Indian history and culture
The history and culture of India is the way of living of the people of Indian subcontinent. India's languages, religions, dance, music, architecture, food, and customs differ from place to place within the country and an amalgamation of several cultures.
Who are we Indians? Difficult to say, with so much of invasion, immigration and interaction with rest of the world. Many empires have disappeared, with out a trace including last British empire after second world war.
India as we know today is very different from the notion of 'ancient India'. Ancient India spanned from Iran, Afghanistan to Indonesia, Tibet to Sri Lanka in present.
Geographically, it is a land of contracts in numerous ways. It provides almost every type of climate, from extreme heat to extreme cold all the year round. The hilly regions in the North and elsewhere are as cold as some of the coldest parts of Europe. Certain areas in South are the hottest in the world.
India is a plural society and a repository of multiplicity of cultures.
Indian civilization, stretching over five thousand years, provides the most distinctive feature in the coexistence of unity in diversity.
And one rule, or one food, or one clothing cannot be ascribed to entire India or Hindus. Women living in Hindkush mountains, Tibet do not wear dresses which people in Northern India, or Southern India would have.
History is a dots game
Everything is a dots game of connecting dots. We observe some dots (shapes) and can create our own dots. Every one connects in whatever way he wants and creates shapes. History is also like dots representing some facts or information. Each historian or a story teller create their own story, with his own additions. Few out of many, become popular and gets established as authentic. Others are lost for ever.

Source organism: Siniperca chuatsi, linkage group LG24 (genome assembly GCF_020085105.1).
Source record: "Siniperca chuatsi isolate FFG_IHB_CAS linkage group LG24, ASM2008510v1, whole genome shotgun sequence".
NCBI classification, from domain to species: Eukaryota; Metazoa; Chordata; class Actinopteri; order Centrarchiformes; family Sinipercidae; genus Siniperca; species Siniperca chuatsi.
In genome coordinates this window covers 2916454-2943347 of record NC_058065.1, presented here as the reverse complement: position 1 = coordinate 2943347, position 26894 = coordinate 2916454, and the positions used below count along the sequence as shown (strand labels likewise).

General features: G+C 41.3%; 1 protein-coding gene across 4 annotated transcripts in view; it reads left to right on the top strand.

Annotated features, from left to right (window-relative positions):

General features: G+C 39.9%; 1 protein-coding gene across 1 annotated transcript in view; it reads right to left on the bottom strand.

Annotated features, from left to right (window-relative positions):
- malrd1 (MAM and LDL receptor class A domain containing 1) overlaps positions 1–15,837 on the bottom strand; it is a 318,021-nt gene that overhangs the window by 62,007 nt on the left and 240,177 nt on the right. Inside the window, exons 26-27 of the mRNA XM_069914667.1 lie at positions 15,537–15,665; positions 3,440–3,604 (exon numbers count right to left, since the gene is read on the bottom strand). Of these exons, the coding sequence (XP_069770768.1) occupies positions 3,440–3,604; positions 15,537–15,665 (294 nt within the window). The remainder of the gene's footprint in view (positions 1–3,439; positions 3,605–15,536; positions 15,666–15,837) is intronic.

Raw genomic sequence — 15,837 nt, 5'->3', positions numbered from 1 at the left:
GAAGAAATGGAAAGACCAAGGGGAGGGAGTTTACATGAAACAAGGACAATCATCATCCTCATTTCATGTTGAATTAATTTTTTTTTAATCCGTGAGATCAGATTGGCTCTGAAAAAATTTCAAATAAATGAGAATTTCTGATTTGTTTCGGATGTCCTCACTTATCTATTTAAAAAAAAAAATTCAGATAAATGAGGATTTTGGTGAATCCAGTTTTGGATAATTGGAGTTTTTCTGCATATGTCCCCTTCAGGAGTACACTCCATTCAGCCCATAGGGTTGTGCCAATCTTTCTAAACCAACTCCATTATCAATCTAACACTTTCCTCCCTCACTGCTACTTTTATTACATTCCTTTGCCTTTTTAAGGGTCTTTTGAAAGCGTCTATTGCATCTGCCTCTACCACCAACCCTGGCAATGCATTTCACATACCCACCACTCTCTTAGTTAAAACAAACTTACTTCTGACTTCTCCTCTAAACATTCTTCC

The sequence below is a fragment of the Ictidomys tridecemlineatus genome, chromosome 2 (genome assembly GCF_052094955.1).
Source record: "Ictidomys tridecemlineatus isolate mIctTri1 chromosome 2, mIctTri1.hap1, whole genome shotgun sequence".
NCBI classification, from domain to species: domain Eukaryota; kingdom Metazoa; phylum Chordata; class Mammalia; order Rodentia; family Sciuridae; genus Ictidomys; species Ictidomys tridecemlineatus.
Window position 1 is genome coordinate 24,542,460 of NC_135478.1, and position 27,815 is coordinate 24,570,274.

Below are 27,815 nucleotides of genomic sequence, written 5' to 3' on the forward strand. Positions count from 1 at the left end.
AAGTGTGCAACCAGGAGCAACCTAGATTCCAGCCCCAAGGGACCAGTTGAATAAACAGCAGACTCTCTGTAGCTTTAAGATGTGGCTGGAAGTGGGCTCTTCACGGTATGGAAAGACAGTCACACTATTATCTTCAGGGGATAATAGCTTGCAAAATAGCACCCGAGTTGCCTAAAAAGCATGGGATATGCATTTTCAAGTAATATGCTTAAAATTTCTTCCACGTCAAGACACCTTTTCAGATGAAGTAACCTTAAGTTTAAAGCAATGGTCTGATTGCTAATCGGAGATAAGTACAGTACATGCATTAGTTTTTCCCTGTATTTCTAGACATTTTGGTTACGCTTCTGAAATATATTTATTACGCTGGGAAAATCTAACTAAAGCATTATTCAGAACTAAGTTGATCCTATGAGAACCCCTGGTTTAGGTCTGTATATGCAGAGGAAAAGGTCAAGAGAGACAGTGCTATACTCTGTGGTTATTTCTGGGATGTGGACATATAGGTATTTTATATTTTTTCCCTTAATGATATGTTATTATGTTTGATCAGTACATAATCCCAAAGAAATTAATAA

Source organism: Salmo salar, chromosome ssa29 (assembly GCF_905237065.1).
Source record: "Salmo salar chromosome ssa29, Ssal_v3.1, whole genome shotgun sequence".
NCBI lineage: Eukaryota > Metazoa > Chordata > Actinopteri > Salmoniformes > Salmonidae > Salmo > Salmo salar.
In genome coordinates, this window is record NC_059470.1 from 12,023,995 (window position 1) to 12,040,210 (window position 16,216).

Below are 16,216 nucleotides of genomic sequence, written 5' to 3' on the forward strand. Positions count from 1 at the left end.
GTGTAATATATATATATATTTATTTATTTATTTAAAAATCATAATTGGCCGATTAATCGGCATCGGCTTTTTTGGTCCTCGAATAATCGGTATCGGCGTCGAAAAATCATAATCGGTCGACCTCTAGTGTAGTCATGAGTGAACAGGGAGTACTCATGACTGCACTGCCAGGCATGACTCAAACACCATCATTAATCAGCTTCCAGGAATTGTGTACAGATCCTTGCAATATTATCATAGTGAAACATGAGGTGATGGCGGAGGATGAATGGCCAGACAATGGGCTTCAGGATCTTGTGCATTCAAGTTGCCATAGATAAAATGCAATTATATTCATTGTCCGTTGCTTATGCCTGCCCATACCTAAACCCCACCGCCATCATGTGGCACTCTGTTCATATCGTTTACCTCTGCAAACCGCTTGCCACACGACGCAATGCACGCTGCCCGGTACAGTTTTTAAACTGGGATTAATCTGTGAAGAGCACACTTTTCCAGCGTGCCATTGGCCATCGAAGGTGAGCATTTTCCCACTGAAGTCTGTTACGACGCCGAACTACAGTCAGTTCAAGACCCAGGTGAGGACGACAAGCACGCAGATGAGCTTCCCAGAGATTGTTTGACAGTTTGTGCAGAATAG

From Early Neolithic culture to 20th century (Tentative period only)
- 7500 BC: Early Neolithic culture
- 4300 BC: Mehrgarh Neolithic sites in archaeology begins on the "Kachi plain" of now Balochistan
- 3300 BC: Kot Diji phase of the Indus Valley, Indus signs or script.
- 3000 BC: Indus Valley (Harappa and Mohenjo-Daro), Saraswathi river
- 1500 BC: Indo-Iranians, Chaldeans, Akkadians etc, Rigveda (to 1000 BC)
- 800 BC: Upanishads, Shatapatha Brahmana etc..
- 500 BC: Magadha, Kalinga, Darius of Persia
- 300 BC: Alexander, Chandragupta Maurya, Cholas and Pandyas trade with Greek and Rome
- 100 AD: Kushan,
- 200: The Sunga state, Sassanid, Satavahanas disintegrate
- 300: Ganga, Pallava, Gupta, Kadambas
- 400: Shakas Licchavi, Huns, Vakataka
- 550: Chalukyan, Pallava Gupta, Harshavardhana
- 700: Arabs, Palas, Rashtrakutas,
- 800: Cholas, Pratihara, Pallava
- 950: Rajputs, Chandellas
- 1000: Mahmud of Ghazni, Solanki, Chola, Palas
- 1200: Turks, Ghurid, Yadava, Kakatiyas
- 1300: Delhi sultanate (slaves, Khalji, Tughluq, Lodi etc), Hoysala, Vijayanagar, Kadambas
- 1500: Bahmani (Deccan sultanates), Mughal/Mogul Afghan, Safavids, Mysore, Rajputs, Maratas
- 1600: Europeans, British entry, Mughal, Nayakar, Maratas (Sivaji), Rajputs
- 1700:Britain colonial power, Mysore sultans, Nizam
- 1800:East India Company replaced by British India, Queen Victoria empress of India
- 1900: The Indian National Congress, Muslim League, Justice Party. So called independence from British dynasty, not freedom from British colonial mind set and bureaucracy. Slave attitude continues.
- 2000: New Political alignments, Globalization, IT age. Professionals and commoners can take part in administration, ending in dynasties